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The Most Controversial Marketing Campaigns on Social Media

Updated: Apr 3

Date of Publication: 11/03/2024

In the world of marketing, brands constantly make their mark with their never-to-be-forgotten ads. However, hidden within the vast ocean of creativity, lie the controversial ones. Do these 'big brands' all have a controversial skeleton in their closet? And what drives them to cross the line?

This article aims to explore some of the most widespread and impactful social media campaigns from recent years, shedding light on what makes them controversial and exploring the underlying reasons behind their creation.

What makes the campaigns controversial?

Firstly, let’s understand what makes campaigns to be perceived as scandals. Throughout history, it has been evident that controversy surrounding issues such as world problems, ethical dilemmas and current affairsmakes the campaigns boom the most.


Let’s take a look at some of the most controversial campaigns from recent years.

Pepsi: Black Lives Matter (2017)

Pepsi faced backlash for an ad featuring Kendall Jenner seemingly trivializing the Black Lives Matter movement by suggesting a Pepsi could solve social issues.

Nivea: White is Purity (2017)

Nivea sparked outrage with an ad campaign that was interpreted as promoting white supremacy due to its slogan "White is purity."

Nike: Colin Kaepernick (2018)

Nike's campaign featuring Colin Kaepernick, known for kneeling during the national anthem in protest against racism, divided public opinion, with some praising Nike's support for Kaepernick and others boycotting the brand. The ad gainedmore than 80 million views on YouTube, Twitter and Instagram.

KFC: FCK (2018)

KFC faced a significant supply chain crisis with KFCchicken shortage, managing the situation with an ad rearranging the letters in their logo to spell "FCK” and showing an empty KFC bucket with the tagline "We're sorry." The campaign reached a global audience of 797 million.

PureGym: 12 Years of Slave (2020)

PureGym faced backlash for an insensitive promotion related to Black History Month, referring to the film "12 Years a Slave." The post has attracted huge criticism for comparing a demanding workout to slavery.

Burger King: Women Belong to the Kitchen (2021)

Burger King's tweet for International Women's Daysparked outrage due to its wording, despite the intention to promote culinary opportunities for women. The ad received a wave of outrage from social media users.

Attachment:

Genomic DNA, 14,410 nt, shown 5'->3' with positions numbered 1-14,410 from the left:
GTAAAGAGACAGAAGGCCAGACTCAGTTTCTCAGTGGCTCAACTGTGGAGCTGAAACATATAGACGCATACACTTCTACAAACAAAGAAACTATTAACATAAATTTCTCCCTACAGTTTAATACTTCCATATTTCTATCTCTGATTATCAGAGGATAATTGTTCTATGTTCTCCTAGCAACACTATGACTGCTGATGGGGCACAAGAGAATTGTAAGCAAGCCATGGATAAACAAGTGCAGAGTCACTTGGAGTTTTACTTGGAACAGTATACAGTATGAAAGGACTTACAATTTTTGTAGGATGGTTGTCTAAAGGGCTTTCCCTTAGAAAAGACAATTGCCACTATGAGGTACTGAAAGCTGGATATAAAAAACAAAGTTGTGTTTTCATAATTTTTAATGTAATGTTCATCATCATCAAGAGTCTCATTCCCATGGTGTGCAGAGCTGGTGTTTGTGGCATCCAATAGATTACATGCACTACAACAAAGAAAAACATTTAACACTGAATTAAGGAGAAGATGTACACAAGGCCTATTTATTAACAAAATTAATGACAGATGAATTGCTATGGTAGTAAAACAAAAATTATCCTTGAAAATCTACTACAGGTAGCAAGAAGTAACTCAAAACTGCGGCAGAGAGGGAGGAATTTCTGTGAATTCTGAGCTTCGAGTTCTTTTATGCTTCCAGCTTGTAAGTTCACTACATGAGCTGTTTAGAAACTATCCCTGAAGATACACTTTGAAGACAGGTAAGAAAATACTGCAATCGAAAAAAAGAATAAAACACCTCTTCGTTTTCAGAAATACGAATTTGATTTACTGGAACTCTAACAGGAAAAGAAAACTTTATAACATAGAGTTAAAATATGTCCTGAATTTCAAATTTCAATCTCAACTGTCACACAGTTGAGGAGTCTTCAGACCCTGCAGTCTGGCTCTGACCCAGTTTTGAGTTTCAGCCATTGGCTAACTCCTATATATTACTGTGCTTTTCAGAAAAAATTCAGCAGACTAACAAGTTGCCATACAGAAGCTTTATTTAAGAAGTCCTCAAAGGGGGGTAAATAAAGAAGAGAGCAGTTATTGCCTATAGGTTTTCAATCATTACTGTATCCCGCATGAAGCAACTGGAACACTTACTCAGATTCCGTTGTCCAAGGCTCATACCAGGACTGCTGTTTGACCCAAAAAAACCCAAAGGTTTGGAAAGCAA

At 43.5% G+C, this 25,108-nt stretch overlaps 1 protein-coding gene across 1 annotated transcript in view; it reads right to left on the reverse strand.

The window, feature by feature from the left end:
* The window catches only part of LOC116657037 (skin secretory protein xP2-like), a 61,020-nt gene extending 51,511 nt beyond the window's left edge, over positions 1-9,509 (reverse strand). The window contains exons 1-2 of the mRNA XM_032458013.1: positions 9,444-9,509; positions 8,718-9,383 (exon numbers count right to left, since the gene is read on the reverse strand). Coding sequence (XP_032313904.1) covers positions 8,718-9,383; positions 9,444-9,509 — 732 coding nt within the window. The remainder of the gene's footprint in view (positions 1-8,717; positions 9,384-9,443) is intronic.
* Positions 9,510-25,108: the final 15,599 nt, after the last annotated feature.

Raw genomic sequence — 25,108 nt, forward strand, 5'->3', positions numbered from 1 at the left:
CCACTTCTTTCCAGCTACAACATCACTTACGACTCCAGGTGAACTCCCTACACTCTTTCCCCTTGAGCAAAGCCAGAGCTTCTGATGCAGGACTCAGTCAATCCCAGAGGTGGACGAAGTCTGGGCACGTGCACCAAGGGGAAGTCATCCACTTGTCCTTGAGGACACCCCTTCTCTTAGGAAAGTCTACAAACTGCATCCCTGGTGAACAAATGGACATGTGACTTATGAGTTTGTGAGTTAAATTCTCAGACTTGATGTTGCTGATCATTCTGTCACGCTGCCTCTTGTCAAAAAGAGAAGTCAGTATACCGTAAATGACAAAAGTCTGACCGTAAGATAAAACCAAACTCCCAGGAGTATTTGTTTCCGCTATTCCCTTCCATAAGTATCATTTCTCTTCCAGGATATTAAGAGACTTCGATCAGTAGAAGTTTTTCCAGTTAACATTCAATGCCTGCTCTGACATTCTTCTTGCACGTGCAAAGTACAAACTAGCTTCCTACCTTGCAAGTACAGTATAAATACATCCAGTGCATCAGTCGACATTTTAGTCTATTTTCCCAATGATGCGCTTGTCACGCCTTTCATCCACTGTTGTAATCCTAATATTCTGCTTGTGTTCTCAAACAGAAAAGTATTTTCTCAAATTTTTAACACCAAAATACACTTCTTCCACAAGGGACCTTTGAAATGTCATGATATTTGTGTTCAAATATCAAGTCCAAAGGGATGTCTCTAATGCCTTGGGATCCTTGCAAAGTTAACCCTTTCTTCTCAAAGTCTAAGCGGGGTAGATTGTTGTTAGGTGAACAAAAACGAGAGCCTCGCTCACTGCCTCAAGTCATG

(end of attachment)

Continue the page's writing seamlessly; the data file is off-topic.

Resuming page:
Zara: Israel-Hamas War (2023)

Zara faced criticism for a campaign “The Jacket” featuring images resembling a conflict zone in Gaza, prompting accusations of insensitivity. In return, the company publiclyapologised and decided to remove the campaign, previously explaining that the photoshoot took place before the war started.

Poor marketing or intentional provocation?

What is the reason behind such marketing? The purpose of the ads is to influence us, that’s for sure. The allure of controversy plays a significant role in achieving this goal. Controversy generates buzz, sparks conversations, and ultimately drives attention towards the brand or product. Sometimes controversy emerges due to a lack of understanding of the audience or cultural sensitivities, which can be a result of poor marketing strategy. Other times, stems from intentional provocation, where it is deliberately stirred up to gain publicity.


Navigating balance

However, companies need to be cautious when they explore controversial topics. Although it might attract attention and create engagement, it could also upset their audience, harm their brand image, and cause negative reactions. So, they need to find the right balance between being bold and being sensitive.



In conclusion, as brands continue to push boundaries in the ever-evolving landscape of social media marketing, one question looms large: How far is too far when it comes to courting controversy for the sake of attention ?


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